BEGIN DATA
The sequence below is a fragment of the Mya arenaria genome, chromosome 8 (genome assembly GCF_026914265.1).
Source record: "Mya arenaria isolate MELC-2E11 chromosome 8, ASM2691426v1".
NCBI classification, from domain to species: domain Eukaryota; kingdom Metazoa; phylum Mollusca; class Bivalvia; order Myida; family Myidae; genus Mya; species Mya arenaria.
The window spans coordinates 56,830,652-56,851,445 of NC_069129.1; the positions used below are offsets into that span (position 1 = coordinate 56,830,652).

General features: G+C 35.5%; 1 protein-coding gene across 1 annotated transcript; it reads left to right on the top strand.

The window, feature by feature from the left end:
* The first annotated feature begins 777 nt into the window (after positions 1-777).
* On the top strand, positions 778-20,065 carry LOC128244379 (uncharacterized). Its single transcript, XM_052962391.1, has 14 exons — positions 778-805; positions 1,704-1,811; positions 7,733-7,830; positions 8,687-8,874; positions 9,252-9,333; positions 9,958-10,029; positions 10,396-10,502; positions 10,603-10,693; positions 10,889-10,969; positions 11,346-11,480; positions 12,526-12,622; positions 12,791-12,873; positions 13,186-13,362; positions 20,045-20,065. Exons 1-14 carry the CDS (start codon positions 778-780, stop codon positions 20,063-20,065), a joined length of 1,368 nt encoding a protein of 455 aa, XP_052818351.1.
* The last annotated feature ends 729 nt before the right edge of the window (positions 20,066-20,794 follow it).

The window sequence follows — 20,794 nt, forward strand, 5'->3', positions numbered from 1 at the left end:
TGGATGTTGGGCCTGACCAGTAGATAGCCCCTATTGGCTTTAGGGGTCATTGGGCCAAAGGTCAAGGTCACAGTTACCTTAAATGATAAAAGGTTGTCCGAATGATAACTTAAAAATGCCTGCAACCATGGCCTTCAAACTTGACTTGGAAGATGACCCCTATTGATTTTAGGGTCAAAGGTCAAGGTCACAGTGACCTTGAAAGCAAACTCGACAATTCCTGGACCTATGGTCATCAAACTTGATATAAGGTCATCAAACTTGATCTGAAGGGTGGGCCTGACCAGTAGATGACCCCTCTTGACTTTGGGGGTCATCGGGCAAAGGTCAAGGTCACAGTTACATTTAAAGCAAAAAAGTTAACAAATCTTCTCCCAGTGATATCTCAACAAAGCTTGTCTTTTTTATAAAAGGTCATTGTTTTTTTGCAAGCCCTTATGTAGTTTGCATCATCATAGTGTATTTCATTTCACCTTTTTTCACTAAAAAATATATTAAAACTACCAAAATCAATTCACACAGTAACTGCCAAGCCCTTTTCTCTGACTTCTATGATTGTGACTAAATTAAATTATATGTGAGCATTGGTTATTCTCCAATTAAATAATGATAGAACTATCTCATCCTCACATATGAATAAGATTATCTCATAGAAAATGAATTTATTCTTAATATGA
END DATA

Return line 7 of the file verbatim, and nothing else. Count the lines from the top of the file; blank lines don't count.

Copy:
* The first annotated feature begins 777 nt into the window (after positions 1-777).